African Americans were pioneers of the dick joke, but they definitely weren’t the only ethnic group telling them. Three of the other female sex-joke pioneers Nesteroff mentioned were Jewish. Pearl Williams was known for roasting overweight men when they entered the comedy club by asking, “How long has it been since you’ve seen your dick?” Lenny Bruce, one of the most famous Jewish comedians, was arrested for saying schmuck on stage in 1962. Seven years later, another famous American Jew, Philip Roth, published Portnoy’s Complaint, which is essentially a 274-page dick joke, or so some claim.
“I probably owe a debt to Philip Roth that I’m not even fully aware of,” says Novak, who is Jewish. She references him directly in her show, joking, “I went off to college feeling good. It’s a Catholic-ish college. Lots of virgin boys scurrying around, scrambling for sexual experience at parties. Not me. I’m a Jew and I did the coursework in high school, so I felt like a Philip Roth figure. A Jewish pervert ready to teach.”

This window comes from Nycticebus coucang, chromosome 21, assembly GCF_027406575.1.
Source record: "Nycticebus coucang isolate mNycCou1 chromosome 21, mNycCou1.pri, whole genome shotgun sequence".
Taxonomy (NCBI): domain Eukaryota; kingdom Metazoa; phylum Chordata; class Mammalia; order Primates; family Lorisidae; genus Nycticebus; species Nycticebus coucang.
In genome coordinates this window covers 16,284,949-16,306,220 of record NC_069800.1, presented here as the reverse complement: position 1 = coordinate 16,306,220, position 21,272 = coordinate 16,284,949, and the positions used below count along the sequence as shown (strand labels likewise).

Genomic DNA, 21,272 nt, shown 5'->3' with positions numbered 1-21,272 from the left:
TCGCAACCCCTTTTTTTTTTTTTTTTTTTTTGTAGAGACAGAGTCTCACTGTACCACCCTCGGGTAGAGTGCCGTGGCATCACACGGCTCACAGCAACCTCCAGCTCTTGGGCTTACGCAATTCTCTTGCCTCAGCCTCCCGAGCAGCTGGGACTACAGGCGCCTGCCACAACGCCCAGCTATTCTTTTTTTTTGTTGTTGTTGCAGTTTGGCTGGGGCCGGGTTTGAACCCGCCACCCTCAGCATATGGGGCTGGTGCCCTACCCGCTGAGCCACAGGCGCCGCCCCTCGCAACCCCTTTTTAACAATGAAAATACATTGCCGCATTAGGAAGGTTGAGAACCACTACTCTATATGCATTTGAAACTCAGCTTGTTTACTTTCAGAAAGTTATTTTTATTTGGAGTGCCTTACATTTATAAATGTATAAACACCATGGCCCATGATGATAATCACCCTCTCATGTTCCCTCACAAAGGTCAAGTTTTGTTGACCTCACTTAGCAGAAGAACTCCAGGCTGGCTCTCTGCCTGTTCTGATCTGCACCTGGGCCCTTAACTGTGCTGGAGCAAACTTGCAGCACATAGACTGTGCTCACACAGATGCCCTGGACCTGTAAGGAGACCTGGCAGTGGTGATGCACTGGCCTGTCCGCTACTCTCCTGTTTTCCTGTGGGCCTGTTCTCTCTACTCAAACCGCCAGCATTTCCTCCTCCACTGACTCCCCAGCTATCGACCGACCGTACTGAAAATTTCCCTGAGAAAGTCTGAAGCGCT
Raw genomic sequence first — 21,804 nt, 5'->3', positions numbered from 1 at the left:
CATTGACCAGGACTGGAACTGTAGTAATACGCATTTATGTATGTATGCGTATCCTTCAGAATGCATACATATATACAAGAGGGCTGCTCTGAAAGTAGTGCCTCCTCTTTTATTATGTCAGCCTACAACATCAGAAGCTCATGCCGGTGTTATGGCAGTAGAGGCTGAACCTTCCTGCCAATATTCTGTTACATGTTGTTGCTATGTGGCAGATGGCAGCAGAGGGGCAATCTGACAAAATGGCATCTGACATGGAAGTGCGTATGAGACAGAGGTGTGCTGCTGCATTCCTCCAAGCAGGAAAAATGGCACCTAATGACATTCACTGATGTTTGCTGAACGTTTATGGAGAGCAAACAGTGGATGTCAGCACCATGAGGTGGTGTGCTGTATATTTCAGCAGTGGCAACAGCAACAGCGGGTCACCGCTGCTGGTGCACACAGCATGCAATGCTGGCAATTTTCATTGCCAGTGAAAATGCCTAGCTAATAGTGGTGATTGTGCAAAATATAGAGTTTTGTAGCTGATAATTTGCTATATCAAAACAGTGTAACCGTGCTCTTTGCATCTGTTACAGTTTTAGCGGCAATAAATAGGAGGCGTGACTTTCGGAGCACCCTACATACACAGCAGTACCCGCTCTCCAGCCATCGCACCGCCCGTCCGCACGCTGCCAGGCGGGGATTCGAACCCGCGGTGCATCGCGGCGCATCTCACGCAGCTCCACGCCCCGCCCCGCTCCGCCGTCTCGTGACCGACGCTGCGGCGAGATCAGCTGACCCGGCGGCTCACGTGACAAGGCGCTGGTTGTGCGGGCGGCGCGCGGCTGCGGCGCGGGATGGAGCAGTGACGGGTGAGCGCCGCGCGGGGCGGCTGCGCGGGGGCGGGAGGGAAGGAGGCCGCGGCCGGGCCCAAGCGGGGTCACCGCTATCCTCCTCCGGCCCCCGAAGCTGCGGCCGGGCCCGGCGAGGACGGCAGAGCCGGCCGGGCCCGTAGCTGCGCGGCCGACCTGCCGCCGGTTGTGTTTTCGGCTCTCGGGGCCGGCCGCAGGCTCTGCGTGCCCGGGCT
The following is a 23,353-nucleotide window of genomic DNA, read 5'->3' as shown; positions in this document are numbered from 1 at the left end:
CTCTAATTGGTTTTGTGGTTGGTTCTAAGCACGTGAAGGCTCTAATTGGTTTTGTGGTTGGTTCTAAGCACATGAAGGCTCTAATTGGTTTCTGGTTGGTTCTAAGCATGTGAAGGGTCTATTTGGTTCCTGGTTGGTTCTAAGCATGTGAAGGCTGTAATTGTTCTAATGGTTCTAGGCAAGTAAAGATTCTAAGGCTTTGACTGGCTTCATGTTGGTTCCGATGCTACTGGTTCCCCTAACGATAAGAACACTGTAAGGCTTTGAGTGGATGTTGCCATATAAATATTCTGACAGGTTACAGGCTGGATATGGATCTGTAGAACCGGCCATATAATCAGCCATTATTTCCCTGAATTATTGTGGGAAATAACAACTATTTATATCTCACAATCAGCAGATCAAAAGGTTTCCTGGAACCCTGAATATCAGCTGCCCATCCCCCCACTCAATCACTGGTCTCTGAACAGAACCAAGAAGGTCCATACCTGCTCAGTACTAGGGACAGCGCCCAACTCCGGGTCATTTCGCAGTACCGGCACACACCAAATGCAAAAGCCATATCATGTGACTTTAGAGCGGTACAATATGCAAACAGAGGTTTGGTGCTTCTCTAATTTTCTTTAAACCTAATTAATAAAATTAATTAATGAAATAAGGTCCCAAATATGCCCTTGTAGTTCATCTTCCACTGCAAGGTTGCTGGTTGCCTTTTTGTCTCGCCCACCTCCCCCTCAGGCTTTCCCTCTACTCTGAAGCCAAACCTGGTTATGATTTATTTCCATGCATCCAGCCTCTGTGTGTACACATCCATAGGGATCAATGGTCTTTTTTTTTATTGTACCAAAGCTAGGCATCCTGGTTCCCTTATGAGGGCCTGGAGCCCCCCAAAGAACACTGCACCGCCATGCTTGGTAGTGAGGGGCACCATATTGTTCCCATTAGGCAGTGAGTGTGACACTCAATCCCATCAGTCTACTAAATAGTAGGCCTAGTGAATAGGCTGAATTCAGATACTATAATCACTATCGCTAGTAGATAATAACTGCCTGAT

Jewish male comics may be drawn to dick jokes, according to Berg, who is Jewish, because, “the fact that our penises were intruded upon at a very young age probably gives us a fixation on it and makes us want to talk about it more.”
Dr. Jeremy Dauber, the Atran professor of Yiddish language, literature, and culture at Columbia University and author of Jewish Comedy, traces Jewish dick jokes all the way back to the Bible. The earliest case of laughter in Jewish tradition is Sarah’s laughter when she’s told that her 100-year-old husband Abraham will give her a child. It is “a laughter about male impotence,” Dauber says.